Q&A with Anson Antriasian

What is your role in the HDYLAKE project?

My role in this project is to help characterize the thermal regime of the Deep Hole region, which is a lake-bottom system of hydrothermal vents just east of Stevenson Island in Yellowstone Lake. We are deploying lake-bottom heatflow-measuring ‘blankets’ and are also measuring the thermal conductivity of the lake sediments for the development of thermal models.

Aaron Antriasian

Aaron Antriasian

What do you find unique and interesting about Yellowstone National Park?

Yellowstone’s geologic processes, especially geothermal, demonstrate that Earth is a still a geologically dynamic planet. Yellowstone has the effect of removing myself and others out of our mundane cultural setting, and placing us instead into the heaving and boiling third planet that has been built from the interiors of exploded stars. I am reminded here that the book of Earth history is long and many paged, and within it our story is so far just a thin page.

What new things do you hope to learn over the course of the project?

In the same way that a person’s behavior reveals the inner workings of their psyche, the surficial geologic manifestations at Yellowstone are revealing of the deeper driving tectonic processes that have been at work for millions of years. By studying surface heatflow and its correlation with seismic, pressure, bathymetric, and temperature data, we can draw conclusions about underlying Earth processes such as magma chamber properties, fluid flow regime, porosity distribution, and stress field.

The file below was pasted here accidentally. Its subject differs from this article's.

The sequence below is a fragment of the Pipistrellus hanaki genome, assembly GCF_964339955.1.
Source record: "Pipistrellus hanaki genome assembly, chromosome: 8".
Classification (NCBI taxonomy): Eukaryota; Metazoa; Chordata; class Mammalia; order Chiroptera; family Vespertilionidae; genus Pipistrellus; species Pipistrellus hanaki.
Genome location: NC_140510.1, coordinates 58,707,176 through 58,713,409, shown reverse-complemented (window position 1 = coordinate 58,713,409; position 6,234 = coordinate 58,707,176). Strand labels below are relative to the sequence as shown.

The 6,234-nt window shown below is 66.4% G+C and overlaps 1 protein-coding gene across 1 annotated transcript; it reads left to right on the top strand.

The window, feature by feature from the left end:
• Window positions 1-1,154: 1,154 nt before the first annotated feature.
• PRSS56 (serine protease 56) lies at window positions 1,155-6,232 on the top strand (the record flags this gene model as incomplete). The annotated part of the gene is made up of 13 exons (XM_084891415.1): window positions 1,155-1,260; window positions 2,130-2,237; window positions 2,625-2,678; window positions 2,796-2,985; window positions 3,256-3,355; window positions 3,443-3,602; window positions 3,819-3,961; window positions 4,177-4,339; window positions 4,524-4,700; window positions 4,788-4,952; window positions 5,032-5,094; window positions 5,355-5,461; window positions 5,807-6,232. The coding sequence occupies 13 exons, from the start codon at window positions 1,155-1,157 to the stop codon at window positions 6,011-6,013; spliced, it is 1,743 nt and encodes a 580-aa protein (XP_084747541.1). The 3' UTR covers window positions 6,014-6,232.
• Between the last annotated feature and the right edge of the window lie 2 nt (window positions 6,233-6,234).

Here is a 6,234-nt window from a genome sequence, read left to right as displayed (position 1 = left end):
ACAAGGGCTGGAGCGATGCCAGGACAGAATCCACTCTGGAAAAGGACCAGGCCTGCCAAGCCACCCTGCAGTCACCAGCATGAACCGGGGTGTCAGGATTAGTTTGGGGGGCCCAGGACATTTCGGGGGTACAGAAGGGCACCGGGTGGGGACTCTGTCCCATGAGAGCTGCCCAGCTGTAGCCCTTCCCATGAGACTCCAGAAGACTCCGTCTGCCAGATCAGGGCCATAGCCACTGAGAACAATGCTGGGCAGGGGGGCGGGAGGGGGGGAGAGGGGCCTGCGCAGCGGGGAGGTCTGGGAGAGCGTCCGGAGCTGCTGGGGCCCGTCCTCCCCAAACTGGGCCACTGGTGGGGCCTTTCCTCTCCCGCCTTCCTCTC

How did you become interested in your field of study?

I was interested as a kid in being a military pilot and went to college to prepare myself for officership. After a couple weeks within college I found myself on a sunny day standing next to a garden within my school. I looked around at students and instructors and was impressed by the interest they had in bettering their selves and building an interesting and meaningful view of the world. Then I realized the absolute absurdity of any military role and went on to study the Earth that I was standing on.

What do you like to do in your free time?

Free time is difficult to find for a person undertaking a life of responsibility. Generally I find enjoyment in time spent with my family, composing music, playing sitar and guitar, pursuing handicrafts, developing a card game, fixing the house and car, killing poison oak, buying better clothes, trapping pest mice…